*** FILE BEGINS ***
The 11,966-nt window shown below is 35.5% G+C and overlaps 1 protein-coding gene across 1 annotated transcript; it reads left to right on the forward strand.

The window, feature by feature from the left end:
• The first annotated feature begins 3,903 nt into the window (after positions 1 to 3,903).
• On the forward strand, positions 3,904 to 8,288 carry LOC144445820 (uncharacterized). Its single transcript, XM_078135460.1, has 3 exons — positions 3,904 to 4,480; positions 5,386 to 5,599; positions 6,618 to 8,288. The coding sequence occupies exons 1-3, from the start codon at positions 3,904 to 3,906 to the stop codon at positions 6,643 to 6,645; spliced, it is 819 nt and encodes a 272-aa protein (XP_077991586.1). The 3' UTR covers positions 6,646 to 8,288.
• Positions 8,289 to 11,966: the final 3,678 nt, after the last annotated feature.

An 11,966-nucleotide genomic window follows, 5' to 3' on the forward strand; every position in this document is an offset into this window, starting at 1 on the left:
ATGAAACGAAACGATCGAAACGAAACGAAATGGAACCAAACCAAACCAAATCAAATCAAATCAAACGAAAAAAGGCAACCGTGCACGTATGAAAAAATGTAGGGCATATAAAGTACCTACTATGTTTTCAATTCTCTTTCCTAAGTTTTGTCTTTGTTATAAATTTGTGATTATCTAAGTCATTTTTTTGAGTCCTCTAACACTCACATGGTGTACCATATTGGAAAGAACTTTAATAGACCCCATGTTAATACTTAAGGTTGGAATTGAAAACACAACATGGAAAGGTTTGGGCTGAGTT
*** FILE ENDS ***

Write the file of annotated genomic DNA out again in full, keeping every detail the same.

The 11,966-nt window shown below is 35.5% G+C and overlaps 1 protein-coding gene across 1 annotated transcript; it reads left to right on the forward strand.

The window, feature by feature from the left end:
• The first annotated feature begins 3,903 nt into the window (after positions 1 to 3,903).
• On the forward strand, positions 3,904 to 8,288 carry LOC144445820 (uncharacterized). Its single transcript, XM_078135460.1, has 3 exons — positions 3,904 to 4,480; positions 5,386 to 5,599; positions 6,618 to 8,288. The coding sequence occupies exons 1-3, from the start codon at positions 3,904 to 3,906 to the stop codon at positions 6,643 to 6,645; spliced, it is 819 nt and encodes a 272-aa protein (XP_077991586.1). The 3' UTR covers positions 6,646 to 8,288.
• Positions 8,289 to 11,966: the final 3,678 nt, after the last annotated feature.

An 11,966-nucleotide genomic window follows, 5' to 3' on the forward strand; every position in this document is an offset into this window, starting at 1 on the left:
ATGAAACGAAACGATCGAAACGAAACGAAATGGAACCAAACCAAACCAAATCAAATCAAATCAAACGAAAAAAGGCAACCGTGCACGTATGAAAAAATGTAGGGCATATAAAGTACCTACTATGTTTTCAATTCTCTTTCCTAAGTTTTGTCTTTGTTATAAATTTGTGATTATCTAAGTCATTTTTTTGAGTCCTCTAACACTCACATGGTGTACCATATTGGAAAGAACTTTAATAGACCCCATGTTAATACTTAAGGTTGGAATTGAAAACACAACATGGAAAGGTTTGGGCTGAGTT